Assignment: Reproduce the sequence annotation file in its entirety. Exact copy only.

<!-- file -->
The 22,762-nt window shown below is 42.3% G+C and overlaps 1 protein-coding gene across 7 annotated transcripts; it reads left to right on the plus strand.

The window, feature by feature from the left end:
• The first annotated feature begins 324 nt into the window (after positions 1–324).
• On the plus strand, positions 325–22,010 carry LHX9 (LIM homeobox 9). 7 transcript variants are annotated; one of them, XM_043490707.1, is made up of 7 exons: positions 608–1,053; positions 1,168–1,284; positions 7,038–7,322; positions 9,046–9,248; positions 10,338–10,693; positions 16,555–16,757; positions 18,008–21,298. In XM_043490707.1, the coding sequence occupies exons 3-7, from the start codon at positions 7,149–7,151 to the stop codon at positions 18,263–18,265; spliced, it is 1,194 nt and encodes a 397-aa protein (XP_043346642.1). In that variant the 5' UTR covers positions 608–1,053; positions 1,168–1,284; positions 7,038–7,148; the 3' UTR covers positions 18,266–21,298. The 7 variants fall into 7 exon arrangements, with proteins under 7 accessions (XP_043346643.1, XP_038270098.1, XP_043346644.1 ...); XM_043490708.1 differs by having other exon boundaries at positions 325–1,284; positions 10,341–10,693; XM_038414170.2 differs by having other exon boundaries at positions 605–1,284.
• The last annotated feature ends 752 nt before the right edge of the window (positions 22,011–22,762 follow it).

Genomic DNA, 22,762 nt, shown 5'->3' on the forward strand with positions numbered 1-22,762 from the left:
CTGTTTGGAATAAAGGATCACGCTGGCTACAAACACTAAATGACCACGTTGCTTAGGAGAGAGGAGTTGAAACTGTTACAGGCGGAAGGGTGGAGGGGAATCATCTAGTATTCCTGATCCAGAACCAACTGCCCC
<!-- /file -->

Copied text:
The 22,762-nt window shown below is 42.3% G+C and overlaps 1 protein-coding gene across 7 annotated transcripts; it reads left to right on the plus strand.

The window, feature by feature from the left end:
• The first annotated feature begins 324 nt into the window (after positions 1–324).
• On the plus strand, positions 325–22,010 carry LHX9 (LIM homeobox 9). 7 transcript variants are annotated; one of them, XM_043490707.1, is made up of 7 exons: positions 608–1,053; positions 1,168–1,284; positions 7,038–7,322; positions 9,046–9,248; positions 10,338–10,693; positions 16,555–16,757; positions 18,008–21,298. In XM_043490707.1, the coding sequence occupies exons 3-7, from the start codon at positions 7,149–7,151 to the stop codon at positions 18,263–18,265; spliced, it is 1,194 nt and encodes a 397-aa protein (XP_043346642.1). In that variant the 5' UTR covers positions 608–1,053; positions 1,168–1,284; positions 7,038–7,148; the 3' UTR covers positions 18,266–21,298. The 7 variants fall into 7 exon arrangements, with proteins under 7 accessions (XP_043346643.1, XP_038270098.1, XP_043346644.1 ...); XM_043490708.1 differs by having other exon boundaries at positions 325–1,284; positions 10,341–10,693; XM_038414170.2 differs by having other exon boundaries at positions 605–1,284.
• The last annotated feature ends 752 nt before the right edge of the window (positions 22,011–22,762 follow it).

Genomic DNA, 22,762 nt, shown 5'->3' on the forward strand with positions numbered 1-22,762 from the left:
CTGTTTGGAATAAAGGATCACGCTGGCTACAAACACTAAATGACCACGTTGCTTAGGAGAGAGGAGTTGAAACTGTTACAGGCGGAAGGGTGGAGGGGAATCATCTAGTATTCCTGATCCAGAACCAACTGCCCC